I have loved my jobs.
Big companies, medium-sized, start-ups. Publishing, internet, software. Company-employed, self-employed, contract. I've had a lot of jobs and I've loved them all for one reason:
I loved my jobs because they were filled with all these unique and intriguing individuals to talk with and get creative with, learn from and share intense experiences with; people to laugh with and moan with; people to go grab a coffee with and talk with about the weekend. (Even people who pushed my buttons and showed me what I was made of.)
I have worked in the position of writer, editor, content strategist, manager and V.P. Some of my favorite moments happened when a team member or colleague came to me with a work or career problem. I salivated at how to creatively turn a feeling of lostness, dissatisfaction, or yearning into clarity, triumph, a game plan and a new beginning. I loved conversation around how to be yourself at work and find a reasonable sense of purpose and meaning, because if you're not, then you're spending most of your life in a straight jacket. No reason for that!
I did not wear headphones at work--because then I'd miss out. I wanted to hear it all; I wanted to be interrupted, I wanted to know what everyone was thinking and saying and desiring and sacrificing and dreaming and arguing about. Yes, I saw my deadlines getting away from me but I didn't care. "This is why I'm here!" was my internal rally cry.
When the great recession of 2007/2008 hit, I was working at a big tech company. Everyone could feel the fun coming to an end; teams of people were basically running around the offices with their arms in the air, yelling and lamenting that the best of times was over. I started asking people how they were going to get through what was turning out to be a strange time in history.
"What do you do for yourself when times get tough at work?" I asked a manager. She looked at me like I was asking how she was going to fly home. "Nothing," she sighed. "There is nothing to do but suffer through it."
"What is one teeny tiny way you can keep your shit together right now?" I asked another team member. He looked at me with wild eyes and said something like, "There is no keeping my shit together!"
And that's when it hit me: Here were teams of people with no internal resources, skills or tools to deal with difficult circumstances and uncertainty. People were putting everything on hold: their jobs, their dreams, their creative thinking--everything. It stunned me, it saddened me, and inspired me.
I went to coaching school to learn the tools to have the job I always really wanted: a coaching job, one that let me talk to whole-hearted professionals about how to thrive in their jobs, and how to use their innate creativity and natural wisdom to achieve their dreams and make a difference in ways that meant something to them.
I wanted individuals and teams to see what was possible in the daily life moments at work; to find creative possibilities in the vast opportunities and the narrow hallways of their careers. I wanted to guide people to do that thing they've always dreamt about but didn't know how to get there. And so I did my coach training, and got to work.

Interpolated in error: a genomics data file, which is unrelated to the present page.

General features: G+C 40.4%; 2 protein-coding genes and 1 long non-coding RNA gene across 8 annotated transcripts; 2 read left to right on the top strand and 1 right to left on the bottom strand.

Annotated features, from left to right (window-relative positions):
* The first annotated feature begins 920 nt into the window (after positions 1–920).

And here I am.
A few more things about me
Writer: Personal essays, poetry, fiction, technical, business, blogs, I've done it all! Tell me you can't write, or you're no good at it, and I'll let you show yourself how magnificent and capable you really are. Along with coaching professionals, my specialty is working with writers and other creatives who have life circumstances getting in their creative ways. Or, professionals who need coaching around writing blocks, so they can join the stream of people making a difference with their blogs, books and words.
Everyday athlete: Swimmer, runner, walker, skier, former triathlete. My dedication to exercise is less discipline, more necessity, and very much about community. I understand the need to get those ya-yas out and to socialize while you play; I believe that being in motion is the most natural human state.
Learner: Primary, Middle, High School, College. Extension Programs, Graduate School, Coaching School. Therapist, coaches, mentors, communities, classrooms. Books, the arts and nature are some of my favorite teachers. The learning is ongoing.
Late bloomer: I married for my first time at 49. In one fell swoop I had a husband, grown step-children, grandkids, sibling-in-laws, the works. My grandma name is “T-Sizzle.” My step-daughter married an Australian; my mother’s Australian. Life is funny like that.
Retired party girl: Some people call this being "sober" but it's such a serious word. I hung up my drinking cups and found a new freedom and happiness in facing myself and using the power of my imagination to manifest the previously unimaginable. I am a big fan of the transformation process. I want to help others give birth to the next phase of their beautiful selves, and lives.
Everyday Creative Philosophy & Approach
- YOUR JOB IS MORE THAN A JOB. The work you do is another way to express yourself, learn and grow and roll around in the sandbox of humanity. Let's get creative and philosophical and turn your day job into something with meaning and beauty.
- MORE EASE OF LIVING. Stop trying so hard. Be restful. Sisyphus is not our role model.
- YOU ARE CREATIVE. It's what makes us human.
- YOUR IMAGINATION is a powerful change agent. We're going to get it dancing again.
- YOU CAN DO IT. And I'll be there reminding you every step of the way.
- MFA in Creative Writing from Antioch University, Los Angeles
- Certified Professional Coach, Erickson International College
- Widely published, including magazine and newspaper articles, essays, poetry, short stories, blogs.
- Company work includes: Young & Rubicam, ELLE magazine, Corbis, Microsoft, LiquidPlanner, high-tech start-ups and contract jobs. I've been around!
You can see some online writing here.